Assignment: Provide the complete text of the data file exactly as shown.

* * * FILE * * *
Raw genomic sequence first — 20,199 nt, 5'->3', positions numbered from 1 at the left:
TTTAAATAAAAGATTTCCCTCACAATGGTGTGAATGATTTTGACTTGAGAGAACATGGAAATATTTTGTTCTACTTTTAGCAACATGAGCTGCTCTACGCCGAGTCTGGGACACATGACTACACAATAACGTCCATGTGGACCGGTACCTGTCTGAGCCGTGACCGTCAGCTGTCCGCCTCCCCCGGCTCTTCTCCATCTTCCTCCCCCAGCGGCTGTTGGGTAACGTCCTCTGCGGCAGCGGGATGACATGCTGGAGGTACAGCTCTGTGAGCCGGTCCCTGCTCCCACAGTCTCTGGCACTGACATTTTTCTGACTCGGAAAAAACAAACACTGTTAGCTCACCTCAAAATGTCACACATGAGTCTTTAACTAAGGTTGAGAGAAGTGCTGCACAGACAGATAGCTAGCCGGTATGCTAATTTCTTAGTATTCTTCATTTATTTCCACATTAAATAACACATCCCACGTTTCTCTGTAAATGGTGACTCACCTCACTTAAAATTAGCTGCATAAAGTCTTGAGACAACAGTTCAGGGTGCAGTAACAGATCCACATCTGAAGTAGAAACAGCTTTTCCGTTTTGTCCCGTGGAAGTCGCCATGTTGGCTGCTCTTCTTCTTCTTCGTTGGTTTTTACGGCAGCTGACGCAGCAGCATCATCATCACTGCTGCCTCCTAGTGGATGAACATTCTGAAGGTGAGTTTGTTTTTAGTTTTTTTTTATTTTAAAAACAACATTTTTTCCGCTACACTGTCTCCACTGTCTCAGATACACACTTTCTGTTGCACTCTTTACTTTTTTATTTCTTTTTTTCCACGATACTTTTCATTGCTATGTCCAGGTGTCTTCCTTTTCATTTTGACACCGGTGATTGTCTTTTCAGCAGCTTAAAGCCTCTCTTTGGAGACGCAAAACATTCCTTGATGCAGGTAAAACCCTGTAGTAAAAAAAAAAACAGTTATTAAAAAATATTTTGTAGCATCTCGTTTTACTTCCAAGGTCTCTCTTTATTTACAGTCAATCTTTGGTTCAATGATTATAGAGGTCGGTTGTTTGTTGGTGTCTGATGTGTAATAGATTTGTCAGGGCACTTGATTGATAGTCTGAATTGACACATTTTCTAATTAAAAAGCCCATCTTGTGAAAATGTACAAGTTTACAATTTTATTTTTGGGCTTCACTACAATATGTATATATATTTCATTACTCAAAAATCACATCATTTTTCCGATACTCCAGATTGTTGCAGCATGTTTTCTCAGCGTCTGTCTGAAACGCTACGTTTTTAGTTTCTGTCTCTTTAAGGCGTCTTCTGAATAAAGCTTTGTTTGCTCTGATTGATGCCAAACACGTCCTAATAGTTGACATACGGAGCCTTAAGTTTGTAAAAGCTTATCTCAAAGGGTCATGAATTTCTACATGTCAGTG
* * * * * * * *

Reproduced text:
Raw genomic sequence first — 20,199 nt, 5'->3', positions numbered from 1 at the left:
TTTAAATAAAAGATTTCCCTCACAATGGTGTGAATGATTTTGACTTGAGAGAACATGGAAATATTTTGTTCTACTTTTAGCAACATGAGCTGCTCTACGCCGAGTCTGGGACACATGACTACACAATAACGTCCATGTGGACCGGTACCTGTCTGAGCCGTGACCGTCAGCTGTCCGCCTCCCCCGGCTCTTCTCCATCTTCCTCCCCCAGCGGCTGTTGGGTAACGTCCTCTGCGGCAGCGGGATGACATGCTGGAGGTACAGCTCTGTGAGCCGGTCCCTGCTCCCACAGTCTCTGGCACTGACATTTTTCTGACTCGGAAAAAACAAACACTGTTAGCTCACCTCAAAATGTCACACATGAGTCTTTAACTAAGGTTGAGAGAAGTGCTGCACAGACAGATAGCTAGCCGGTATGCTAATTTCTTAGTATTCTTCATTTATTTCCACATTAAATAACACATCCCACGTTTCTCTGTAAATGGTGACTCACCTCACTTAAAATTAGCTGCATAAAGTCTTGAGACAACAGTTCAGGGTGCAGTAACAGATCCACATCTGAAGTAGAAACAGCTTTTCCGTTTTGTCCCGTGGAAGTCGCCATGTTGGCTGCTCTTCTTCTTCTTCGTTGGTTTTTACGGCAGCTGACGCAGCAGCATCATCATCACTGCTGCCTCCTAGTGGATGAACATTCTGAAGGTGAGTTTGTTTTTAGTTTTTTTTTATTTTAAAAACAACATTTTTTCCGCTACACTGTCTCCACTGTCTCAGATACACACTTTCTGTTGCACTCTTTACTTTTTTATTTCTTTTTTTCCACGATACTTTTCATTGCTATGTCCAGGTGTCTTCCTTTTCATTTTGACACCGGTGATTGTCTTTTCAGCAGCTTAAAGCCTCTCTTTGGAGACGCAAAACATTCCTTGATGCAGGTAAAACCCTGTAGTAAAAAAAAAAACAGTTATTAAAAAATATTTTGTAGCATCTCGTTTTACTTCCAAGGTCTCTCTTTATTTACAGTCAATCTTTGGTTCAATGATTATAGAGGTCGGTTGTTTGTTGGTGTCTGATGTGTAATAGATTTGTCAGGGCACTTGATTGATAGTCTGAATTGACACATTTTCTAATTAAAAAGCCCATCTTGTGAAAATGTACAAGTTTACAATTTTATTTTTGGGCTTCACTACAATATGTATATATATTTCATTACTCAAAAATCACATCATTTTTCCGATACTCCAGATTGTTGCAGCATGTTTTCTCAGCGTCTGTCTGAAACGCTACGTTTTTAGTTTCTGTCTCTTTAAGGCGTCTTCTGAATAAAGCTTTGTTTGCTCTGATTGATGCCAAACACGTCCTAATAGTTGACATACGGAGCCTTAAGTTTGTAAAAGCTTATCTCAAAGGGTCATGAATTTCTACATGTCAGTG